1. josh: ed. sumana harihareswara and leonard richardson. thoughtcrime experiments.

    1. verdict: meh
    2. review:

      the guy editor wrote a python library called beautiful soup that josh
      was a big fan of, and that's how he found this book. this is
      self-published book based on a personal ideology of the editors
      involving the quality of literature and its relation to the quality of
      editors. this goes on for a bit, but i can't keep up. anyway it's a
      tolerable collection of stories, he enjoyed a couple of them but would
      not really recommend it.

  2. megan: defender. c j cherryh.

    1. verdict: +
    2. review:

      this is the sixth book in an older series, the foreigner series. there
      is a huge and incredibly complicated explanation of this series, she
      thought she wouldn't make it through the first book but she's read six
      so far. sounds like space opera of a sort with a couple of humanoid
      alien races. i can't try to sum up a series like this, but megan
      recommends them.

  3. adam: neverwhere. neil gaiman.

    1. verdict: +
    2. review:

      feels like this has sort of a "first novel" feel to it. similar themes
      and tropes to the rest of his book, but not paced or written as well
      as his later novels. great characters, great story, but was sometimes
      distracted by the writing. (megan offers a counterpoint, she really
      likes this book.) he gives a summary but i shan't replicate it. he
      liked it and would recommend it, but it's not gaiman's best.

  4. chad: infected. scott sigler.

    1. verdict: +
    2. review:

      supposedly has the "most popular science fiction podcast on the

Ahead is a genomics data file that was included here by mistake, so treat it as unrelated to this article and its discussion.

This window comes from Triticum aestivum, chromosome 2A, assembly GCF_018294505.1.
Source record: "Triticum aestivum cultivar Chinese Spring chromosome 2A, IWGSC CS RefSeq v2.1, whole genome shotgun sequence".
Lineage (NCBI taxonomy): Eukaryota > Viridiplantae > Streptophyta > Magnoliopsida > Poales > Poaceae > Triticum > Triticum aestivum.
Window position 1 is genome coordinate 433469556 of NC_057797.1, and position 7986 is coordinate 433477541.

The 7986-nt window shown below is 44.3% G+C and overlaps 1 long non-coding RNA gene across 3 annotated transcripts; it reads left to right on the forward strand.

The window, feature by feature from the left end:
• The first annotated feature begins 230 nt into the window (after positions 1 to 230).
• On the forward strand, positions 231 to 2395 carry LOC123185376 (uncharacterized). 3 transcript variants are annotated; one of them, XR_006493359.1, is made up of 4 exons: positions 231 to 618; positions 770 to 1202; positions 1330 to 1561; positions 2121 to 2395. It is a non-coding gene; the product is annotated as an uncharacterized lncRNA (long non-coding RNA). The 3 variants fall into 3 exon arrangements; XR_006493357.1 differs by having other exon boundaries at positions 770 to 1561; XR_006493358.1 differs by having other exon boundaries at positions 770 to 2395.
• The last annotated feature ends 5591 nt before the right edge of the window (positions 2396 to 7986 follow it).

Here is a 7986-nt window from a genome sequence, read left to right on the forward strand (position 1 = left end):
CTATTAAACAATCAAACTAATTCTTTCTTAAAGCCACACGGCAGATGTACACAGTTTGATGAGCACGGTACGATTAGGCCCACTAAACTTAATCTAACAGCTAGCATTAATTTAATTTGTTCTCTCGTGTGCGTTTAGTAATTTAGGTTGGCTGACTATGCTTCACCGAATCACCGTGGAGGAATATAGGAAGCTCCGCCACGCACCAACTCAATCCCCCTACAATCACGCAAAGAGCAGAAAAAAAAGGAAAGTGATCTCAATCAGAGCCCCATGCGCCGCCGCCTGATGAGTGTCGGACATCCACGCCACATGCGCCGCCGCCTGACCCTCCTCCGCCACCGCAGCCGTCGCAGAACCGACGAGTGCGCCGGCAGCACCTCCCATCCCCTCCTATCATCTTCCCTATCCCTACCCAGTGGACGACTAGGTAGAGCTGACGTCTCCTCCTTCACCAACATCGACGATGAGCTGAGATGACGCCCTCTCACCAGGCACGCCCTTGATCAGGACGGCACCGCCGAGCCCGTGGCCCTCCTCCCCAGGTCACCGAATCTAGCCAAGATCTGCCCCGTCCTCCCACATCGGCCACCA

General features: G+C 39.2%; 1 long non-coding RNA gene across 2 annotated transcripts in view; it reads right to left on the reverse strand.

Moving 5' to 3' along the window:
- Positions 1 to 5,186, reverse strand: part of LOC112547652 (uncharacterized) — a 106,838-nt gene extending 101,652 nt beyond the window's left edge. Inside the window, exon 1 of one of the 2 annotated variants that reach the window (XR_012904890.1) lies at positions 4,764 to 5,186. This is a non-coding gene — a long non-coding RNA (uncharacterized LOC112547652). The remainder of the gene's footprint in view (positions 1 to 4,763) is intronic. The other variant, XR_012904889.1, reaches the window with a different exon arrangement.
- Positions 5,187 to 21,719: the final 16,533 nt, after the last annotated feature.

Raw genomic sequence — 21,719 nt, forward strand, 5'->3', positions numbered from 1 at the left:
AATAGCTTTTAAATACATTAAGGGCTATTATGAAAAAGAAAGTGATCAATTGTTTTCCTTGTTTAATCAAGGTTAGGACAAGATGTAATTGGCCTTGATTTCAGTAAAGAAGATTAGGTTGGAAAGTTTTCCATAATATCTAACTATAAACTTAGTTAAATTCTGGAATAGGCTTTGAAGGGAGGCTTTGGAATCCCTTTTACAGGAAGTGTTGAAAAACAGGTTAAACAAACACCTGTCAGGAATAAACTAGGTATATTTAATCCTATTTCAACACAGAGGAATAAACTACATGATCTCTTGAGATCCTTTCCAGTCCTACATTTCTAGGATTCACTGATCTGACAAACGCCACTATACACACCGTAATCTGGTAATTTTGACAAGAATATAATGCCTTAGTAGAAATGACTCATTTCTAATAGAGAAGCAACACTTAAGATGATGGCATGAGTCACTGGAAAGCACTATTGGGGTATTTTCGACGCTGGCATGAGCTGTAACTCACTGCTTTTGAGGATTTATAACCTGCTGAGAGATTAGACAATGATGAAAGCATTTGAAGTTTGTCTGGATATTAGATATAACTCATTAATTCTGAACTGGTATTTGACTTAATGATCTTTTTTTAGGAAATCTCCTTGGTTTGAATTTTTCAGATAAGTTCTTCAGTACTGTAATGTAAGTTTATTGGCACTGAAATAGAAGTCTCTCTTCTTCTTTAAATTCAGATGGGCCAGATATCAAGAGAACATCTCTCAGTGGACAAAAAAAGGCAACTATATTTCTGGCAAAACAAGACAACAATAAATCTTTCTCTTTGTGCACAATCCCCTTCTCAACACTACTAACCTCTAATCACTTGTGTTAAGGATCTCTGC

internet." chad's dad recommended this, and he does not have the very
      best records. nonetheless... we listen to a "killswitch engage" song
      and chad tells us that "that gives us the feel of this book."
      charming. the main character is a failed football player from ann
      arbor who injured his knee in the big game and now he's a network
      technician. seriously, wow. anyway it's about an alien infection, i
      guess, but i'm losing track. there are dead psychopaths infected with
      an alien virus, the cia gets involved, i dunno. there's a woman. a
      large part of this book involved the linebacker dude "talking to the
      triangles" and stabbing himself, and his dad beat and abused him so
      he's not gonna take any shit from the triangles. anyway as amazingly
      ridiculous as this sounds, it actually sounds like chad liked it a
      fair amount. i mean, maybe in an "ironic" way or whatever, but i think
      he enjoyed it. ("there was one on his testicles, one in his asscrack,
      ...", i'm just reporting here, folks.) this is amazing. "so, the next
      novel is called contagious, and... um... my dad also sent me that."

  5. paul: before they are hanged. joe abercrombie.

    1. verdict: meh
    2. review:

      the same as book one in pretty much every way. he found the vast
      majority of the main quest painfully boring, it just went on and
      on. he did a good job for awhile cycling between the storylines, but
      he couldn't keep it up. he liked the dagoska and west storylines.

  6. interlude.

    in which we discuss gene wolfe and whether josh is a fool for not
    having grasped the true significance of pirate freedom. we conclude
    that while josh is indeed a fool, it wouldn't necessarily follow from

  7. chad: transition. iain (m?) banks.

    1. verdict: ++
    2. review:

      the new banks book, sci-fi in the us and lit fic in england, i
      guess. whatever. anyway, it takes place on earth ostensibly, "around
      now." anyway it seems like a direct rebuttal of anathem, in a
      sense. it sort of "takes the many worlds interpretation seriously,"
      and concludes that everything about neal stephenson's conclusions is
      evil and wrong. it's sort of a spy novel written from the view of a
      few main characters. they work for the concern, which has some agenda
      throughout the many worlds, which is of course very vague. it's
      supposed to be good, but of course there are insinuations that it's
      actually wrong and evil. it goes on, there's some power struggle and
      he doesn't want to give it away because i myself, the editor, plan to
      read it. (and i think you for that, sir.) anyway he liked it, he
      thought it was very good. recommended.

  8. coda

    chris promises to review a book about mermen, and with this we

  9. that's all, folks.